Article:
King's College London
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DNA: the King's story

X-ray diffraction and genetics

Sir William BraggSir William BraggShortly after the work of von Laue and Ewald in 1912, the crystallographers Walter Friedrich and Paul Knipping passed a beam of x-rays through a crystal of copper sulphate on to a photographic plate.

When the plate was developed, in addition to the dark spot produced by the undeflected beam, they also found an irregular pattern of black spots confirming the theory and encouraging the idea that the pattern of diffraction (the scattering of the spots) said something measurable about the molecular structure of the crystal.

Concerted work by a number of scientists including Sir William Bragg and John Desmond Bernal led both to the deduction of the molecular structure of a number of crystals and deduction of equations to interpret their use.

In March 1929 the Royal Institution established three committees on x-ray crystallography and organised the production and publication of 'International Tables for the Determination of Crystal Structures'.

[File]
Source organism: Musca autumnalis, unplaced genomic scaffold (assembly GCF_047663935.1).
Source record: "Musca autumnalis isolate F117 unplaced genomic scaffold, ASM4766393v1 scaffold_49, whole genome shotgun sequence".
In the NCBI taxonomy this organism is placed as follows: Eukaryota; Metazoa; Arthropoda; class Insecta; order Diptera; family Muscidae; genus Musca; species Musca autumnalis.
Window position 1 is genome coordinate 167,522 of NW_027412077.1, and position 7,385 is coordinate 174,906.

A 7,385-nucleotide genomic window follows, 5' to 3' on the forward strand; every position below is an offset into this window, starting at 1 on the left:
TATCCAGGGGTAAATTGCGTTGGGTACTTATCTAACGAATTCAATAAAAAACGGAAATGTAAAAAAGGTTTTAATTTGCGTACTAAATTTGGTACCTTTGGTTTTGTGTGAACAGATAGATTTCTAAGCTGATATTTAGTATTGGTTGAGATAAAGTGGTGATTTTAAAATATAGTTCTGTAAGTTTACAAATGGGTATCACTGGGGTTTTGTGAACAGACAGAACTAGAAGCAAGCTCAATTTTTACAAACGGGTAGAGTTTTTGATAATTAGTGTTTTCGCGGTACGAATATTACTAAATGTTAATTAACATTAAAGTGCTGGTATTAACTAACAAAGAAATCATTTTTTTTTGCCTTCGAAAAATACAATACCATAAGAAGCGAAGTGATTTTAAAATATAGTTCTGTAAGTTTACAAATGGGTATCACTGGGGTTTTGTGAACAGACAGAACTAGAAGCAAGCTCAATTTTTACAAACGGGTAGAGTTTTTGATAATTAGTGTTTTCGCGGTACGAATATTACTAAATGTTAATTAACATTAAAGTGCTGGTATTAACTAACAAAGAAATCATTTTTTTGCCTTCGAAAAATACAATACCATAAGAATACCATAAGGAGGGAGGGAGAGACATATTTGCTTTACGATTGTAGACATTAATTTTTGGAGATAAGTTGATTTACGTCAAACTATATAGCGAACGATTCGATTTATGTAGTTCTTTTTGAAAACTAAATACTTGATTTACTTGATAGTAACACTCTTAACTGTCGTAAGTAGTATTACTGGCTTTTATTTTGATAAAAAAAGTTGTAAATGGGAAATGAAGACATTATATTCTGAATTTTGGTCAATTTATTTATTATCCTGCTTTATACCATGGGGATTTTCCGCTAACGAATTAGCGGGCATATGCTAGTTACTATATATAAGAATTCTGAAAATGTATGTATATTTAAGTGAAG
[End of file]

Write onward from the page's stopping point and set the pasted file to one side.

When the technique of x-ray diffraction was used on protein molecules in the 1930s, the growing possibility of its use in exploring the secrets of genetics was recognised. Niels Bohr (of the Bohr atom) organised meetings on the subject.

Those attending included x-ray diffractionists Bernal and William Astbury, the geneticist Cyril Darlington, and John Turton Randall, a physicist.

Bernal and Dorothy Hodgkin in Cambridge pioneered the use of x-ray diffraction to study the crystals of protein molecules including the demonstration that successful photographs depended on keeping samples wet.

This realisation was to be crucial to the success of DNA experiments at King’s College London.

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